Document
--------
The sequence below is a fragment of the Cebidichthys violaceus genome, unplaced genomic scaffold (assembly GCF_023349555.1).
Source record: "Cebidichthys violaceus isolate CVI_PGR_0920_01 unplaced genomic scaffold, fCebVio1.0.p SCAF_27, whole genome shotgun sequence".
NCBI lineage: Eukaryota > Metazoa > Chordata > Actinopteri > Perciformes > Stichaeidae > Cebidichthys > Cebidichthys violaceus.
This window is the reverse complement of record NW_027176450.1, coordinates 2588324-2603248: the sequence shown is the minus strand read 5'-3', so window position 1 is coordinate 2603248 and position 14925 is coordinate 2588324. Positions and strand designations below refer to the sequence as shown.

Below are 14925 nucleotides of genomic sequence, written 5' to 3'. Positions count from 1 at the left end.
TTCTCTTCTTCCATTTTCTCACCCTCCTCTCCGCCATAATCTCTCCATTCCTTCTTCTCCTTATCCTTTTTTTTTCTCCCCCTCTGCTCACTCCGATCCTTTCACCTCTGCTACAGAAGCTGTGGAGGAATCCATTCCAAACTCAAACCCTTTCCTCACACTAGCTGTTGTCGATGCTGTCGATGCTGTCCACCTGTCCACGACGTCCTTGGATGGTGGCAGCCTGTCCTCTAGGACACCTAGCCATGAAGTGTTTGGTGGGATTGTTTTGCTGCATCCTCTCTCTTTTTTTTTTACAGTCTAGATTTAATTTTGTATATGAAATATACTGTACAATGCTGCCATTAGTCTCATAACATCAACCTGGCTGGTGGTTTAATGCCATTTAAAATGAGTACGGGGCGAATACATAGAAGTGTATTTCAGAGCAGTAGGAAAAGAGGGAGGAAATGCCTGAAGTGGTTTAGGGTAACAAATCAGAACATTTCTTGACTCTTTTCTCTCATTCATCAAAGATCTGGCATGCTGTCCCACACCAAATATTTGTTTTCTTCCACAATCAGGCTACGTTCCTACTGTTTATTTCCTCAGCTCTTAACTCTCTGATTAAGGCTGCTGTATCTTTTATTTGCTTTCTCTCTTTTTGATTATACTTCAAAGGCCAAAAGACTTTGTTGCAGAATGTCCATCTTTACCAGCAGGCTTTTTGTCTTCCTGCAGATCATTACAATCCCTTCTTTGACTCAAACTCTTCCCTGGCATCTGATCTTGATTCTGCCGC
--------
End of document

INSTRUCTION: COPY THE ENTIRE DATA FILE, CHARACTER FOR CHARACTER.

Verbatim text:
The sequence below is a fragment of the Cebidichthys violaceus genome, unplaced genomic scaffold (assembly GCF_023349555.1).
Source record: "Cebidichthys violaceus isolate CVI_PGR_0920_01 unplaced genomic scaffold, fCebVio1.0.p SCAF_27, whole genome shotgun sequence".
NCBI lineage: Eukaryota > Metazoa > Chordata > Actinopteri > Perciformes > Stichaeidae > Cebidichthys > Cebidichthys violaceus.
This window is the reverse complement of record NW_027176450.1, coordinates 2588324-2603248: the sequence shown is the minus strand read 5'-3', so window position 1 is coordinate 2603248 and position 14925 is coordinate 2588324. Positions and strand designations below refer to the sequence as shown.

Below are 14925 nucleotides of genomic sequence, written 5' to 3'. Positions count from 1 at the left end.
TTCTCTTCTTCCATTTTCTCACCCTCCTCTCCGCCATAATCTCTCCATTCCTTCTTCTCCTTATCCTTTTTTTTTCTCCCCCTCTGCTCACTCCGATCCTTTCACCTCTGCTACAGAAGCTGTGGAGGAATCCATTCCAAACTCAAACCCTTTCCTCACACTAGCTGTTGTCGATGCTGTCGATGCTGTCCACCTGTCCACGACGTCCTTGGATGGTGGCAGCCTGTCCTCTAGGACACCTAGCCATGAAGTGTTTGGTGGGATTGTTTTGCTGCATCCTCTCTCTTTTTTTTTTACAGTCTAGATTTAATTTTGTATATGAAATATACTGTACAATGCTGCCATTAGTCTCATAACATCAACCTGGCTGGTGGTTTAATGCCATTTAAAATGAGTACGGGGCGAATACATAGAAGTGTATTTCAGAGCAGTAGGAAAAGAGGGAGGAAATGCCTGAAGTGGTTTAGGGTAACAAATCAGAACATTTCTTGACTCTTTTCTCTCATTCATCAAAGATCTGGCATGCTGTCCCACACCAAATATTTGTTTTCTTCCACAATCAGGCTACGTTCCTACTGTTTATTTCCTCAGCTCTTAACTCTCTGATTAAGGCTGCTGTATCTTTTATTTGCTTTCTCTCTTTTTGATTATACTTCAAAGGCCAAAAGACTTTGTTGCAGAATGTCCATCTTTACCAGCAGGCTTTTTGTCTTCCTGCAGATCATTACAATCCCTTCTTTGACTCAAACTCTTCCCTGGCATCTGATCTTGATTCTGCCGC